If you could collaborate with another artist/band, who would you choose?

Well it’s so hard to just choose one so I might as well just tell you my dream band; John Parish on guitar, Christopher Bear (Grizzly Bear) on drums, Johnny Greenwood (Radiohead) on additional guitar and effects etc. and Jenny Lee Lindberg (Warpaint) on bass and backing vocals.

Are there any artists/bands you’d recommend for 2016?

Yeah! There’s this mental band called The Mantis Opera that I love so much! They’re awesome live as well. If you’re into Battles and Deerhoof they’re definitely worth a listen. I got to sing with them live once which was so much fun!

What are EERA’s plans for 2016?

To write loads, and get back in the studio, and to play some awesome shows along the way.

EERA plays by:Larm festival, 3rd and 5th March and The Great Escape festival in May, among others.  Check out her FB page for full details of lives dates and music news.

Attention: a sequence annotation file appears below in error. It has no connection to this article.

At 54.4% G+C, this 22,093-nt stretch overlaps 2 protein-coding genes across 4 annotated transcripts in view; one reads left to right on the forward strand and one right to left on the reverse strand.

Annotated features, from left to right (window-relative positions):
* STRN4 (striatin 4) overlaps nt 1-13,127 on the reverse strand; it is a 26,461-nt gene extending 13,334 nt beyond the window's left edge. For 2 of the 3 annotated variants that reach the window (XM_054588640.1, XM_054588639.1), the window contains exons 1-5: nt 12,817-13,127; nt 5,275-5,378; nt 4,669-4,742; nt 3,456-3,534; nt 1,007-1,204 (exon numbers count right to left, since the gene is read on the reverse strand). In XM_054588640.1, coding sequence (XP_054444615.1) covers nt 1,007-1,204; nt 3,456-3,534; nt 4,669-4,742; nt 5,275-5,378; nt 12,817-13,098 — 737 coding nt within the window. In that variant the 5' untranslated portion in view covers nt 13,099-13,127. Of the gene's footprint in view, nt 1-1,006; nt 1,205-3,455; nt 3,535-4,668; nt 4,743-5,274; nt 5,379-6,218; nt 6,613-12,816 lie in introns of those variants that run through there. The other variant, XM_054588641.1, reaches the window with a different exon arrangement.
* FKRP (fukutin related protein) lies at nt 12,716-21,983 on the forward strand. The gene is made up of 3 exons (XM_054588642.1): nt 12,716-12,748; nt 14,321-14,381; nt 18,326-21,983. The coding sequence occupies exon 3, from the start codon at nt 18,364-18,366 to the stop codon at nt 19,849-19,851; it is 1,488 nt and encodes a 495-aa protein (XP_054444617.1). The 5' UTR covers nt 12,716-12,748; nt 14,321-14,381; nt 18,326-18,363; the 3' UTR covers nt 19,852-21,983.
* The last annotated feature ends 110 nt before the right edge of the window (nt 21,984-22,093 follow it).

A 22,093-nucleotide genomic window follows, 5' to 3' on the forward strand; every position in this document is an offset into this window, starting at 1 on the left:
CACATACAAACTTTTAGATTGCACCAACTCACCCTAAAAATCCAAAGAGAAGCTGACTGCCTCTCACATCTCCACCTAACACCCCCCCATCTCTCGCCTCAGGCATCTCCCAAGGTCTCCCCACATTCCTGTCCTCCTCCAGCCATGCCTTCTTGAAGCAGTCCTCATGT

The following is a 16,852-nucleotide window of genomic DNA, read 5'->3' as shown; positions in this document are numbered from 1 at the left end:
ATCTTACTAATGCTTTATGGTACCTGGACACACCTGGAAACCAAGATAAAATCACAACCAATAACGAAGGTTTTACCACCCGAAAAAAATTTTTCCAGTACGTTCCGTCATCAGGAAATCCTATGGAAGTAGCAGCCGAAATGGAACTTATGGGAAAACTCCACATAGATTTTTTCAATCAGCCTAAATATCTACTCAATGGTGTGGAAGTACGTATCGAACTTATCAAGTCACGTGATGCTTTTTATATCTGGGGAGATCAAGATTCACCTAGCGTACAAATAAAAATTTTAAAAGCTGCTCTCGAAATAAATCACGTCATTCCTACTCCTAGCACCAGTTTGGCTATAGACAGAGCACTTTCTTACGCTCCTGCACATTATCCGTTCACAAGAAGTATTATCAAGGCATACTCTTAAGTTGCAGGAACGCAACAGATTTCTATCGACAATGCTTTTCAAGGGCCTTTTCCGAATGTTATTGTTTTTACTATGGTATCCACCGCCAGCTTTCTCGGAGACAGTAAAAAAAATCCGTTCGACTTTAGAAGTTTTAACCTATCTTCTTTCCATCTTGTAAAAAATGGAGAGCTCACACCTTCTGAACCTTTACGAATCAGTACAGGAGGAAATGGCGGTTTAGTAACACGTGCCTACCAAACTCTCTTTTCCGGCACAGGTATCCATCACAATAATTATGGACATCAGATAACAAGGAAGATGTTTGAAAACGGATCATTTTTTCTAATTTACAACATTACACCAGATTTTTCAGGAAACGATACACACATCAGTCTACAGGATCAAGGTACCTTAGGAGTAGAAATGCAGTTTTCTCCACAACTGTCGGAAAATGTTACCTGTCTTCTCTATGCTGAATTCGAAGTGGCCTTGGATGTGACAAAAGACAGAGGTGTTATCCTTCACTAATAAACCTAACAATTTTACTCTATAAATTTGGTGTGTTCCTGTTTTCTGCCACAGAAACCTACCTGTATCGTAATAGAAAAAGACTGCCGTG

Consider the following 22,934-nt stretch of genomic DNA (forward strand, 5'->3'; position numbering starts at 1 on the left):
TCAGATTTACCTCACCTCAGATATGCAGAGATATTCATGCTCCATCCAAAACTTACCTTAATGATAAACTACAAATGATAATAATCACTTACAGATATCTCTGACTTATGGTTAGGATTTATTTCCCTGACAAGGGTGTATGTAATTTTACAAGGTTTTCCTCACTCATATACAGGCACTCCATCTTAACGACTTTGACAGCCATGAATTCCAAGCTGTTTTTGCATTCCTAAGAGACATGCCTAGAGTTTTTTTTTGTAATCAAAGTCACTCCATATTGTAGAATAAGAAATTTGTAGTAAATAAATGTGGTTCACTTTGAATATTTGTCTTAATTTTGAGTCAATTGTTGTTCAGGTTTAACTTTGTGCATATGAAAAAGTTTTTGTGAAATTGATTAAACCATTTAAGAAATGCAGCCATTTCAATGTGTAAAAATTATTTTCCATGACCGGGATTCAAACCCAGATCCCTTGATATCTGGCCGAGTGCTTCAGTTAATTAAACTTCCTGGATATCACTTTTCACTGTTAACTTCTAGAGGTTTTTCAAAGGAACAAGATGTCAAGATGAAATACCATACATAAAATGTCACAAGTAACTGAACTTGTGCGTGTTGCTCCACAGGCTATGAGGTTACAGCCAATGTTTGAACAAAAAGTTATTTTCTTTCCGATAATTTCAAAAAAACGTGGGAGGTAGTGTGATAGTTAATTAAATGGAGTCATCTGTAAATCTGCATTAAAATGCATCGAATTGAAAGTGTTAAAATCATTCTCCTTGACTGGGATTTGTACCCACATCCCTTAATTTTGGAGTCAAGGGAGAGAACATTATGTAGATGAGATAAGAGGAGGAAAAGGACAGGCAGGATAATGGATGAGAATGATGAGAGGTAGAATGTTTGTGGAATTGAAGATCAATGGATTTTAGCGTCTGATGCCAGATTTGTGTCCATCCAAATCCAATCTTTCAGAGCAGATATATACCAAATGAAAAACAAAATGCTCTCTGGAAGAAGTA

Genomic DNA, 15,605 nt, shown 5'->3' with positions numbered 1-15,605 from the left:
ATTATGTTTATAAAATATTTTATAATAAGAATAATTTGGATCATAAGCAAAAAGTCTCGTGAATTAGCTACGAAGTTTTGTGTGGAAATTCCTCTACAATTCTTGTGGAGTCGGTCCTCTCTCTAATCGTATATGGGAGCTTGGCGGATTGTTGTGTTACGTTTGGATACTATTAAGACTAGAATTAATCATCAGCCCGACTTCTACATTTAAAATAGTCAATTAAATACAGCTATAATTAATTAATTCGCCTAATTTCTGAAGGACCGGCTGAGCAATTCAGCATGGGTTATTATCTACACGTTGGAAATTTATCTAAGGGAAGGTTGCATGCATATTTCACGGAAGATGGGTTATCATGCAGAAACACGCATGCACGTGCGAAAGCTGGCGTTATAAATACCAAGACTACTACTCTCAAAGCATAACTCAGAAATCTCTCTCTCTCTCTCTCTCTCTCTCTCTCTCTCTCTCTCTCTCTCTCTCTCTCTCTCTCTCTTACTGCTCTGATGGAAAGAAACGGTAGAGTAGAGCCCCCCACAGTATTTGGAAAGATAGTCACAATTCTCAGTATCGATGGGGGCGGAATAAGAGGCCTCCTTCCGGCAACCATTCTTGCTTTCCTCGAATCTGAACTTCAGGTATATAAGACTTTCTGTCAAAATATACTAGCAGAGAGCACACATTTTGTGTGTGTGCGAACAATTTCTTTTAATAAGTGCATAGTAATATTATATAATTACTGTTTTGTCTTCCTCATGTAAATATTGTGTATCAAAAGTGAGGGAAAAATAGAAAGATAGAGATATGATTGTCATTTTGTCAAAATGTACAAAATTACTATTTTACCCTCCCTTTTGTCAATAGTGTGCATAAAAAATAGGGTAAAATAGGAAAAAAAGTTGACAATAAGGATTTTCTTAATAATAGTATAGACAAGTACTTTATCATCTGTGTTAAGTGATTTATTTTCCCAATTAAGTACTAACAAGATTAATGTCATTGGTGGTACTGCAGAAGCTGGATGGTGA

by:Larm is one of Norway’s most prestigious festivals and the biggest Nordic emerging talent showcase; it is held annually in Oslo.  Full details regarding tickets, artists and schedules can be found here.

Check out the video for EERA’s current single, ‘White Water, a Cleopatra-esque production that’s darker than it’s milky whiteness would lead you believe.

You can pre-order the EERA EP which comes in two gorge vinyl eds here –

Clear: http://housearrestrecs.bigcartel.com/pr…/eera-ep-clear-vinyl
Black: http://www.roughtrade.com/albums/100224

Her music is also available digitally here –

iTunes pre order – http://smarturl.it/EERA.iTunes
Listen on Spotify: https://open.spotify.com/artist/1kr9y…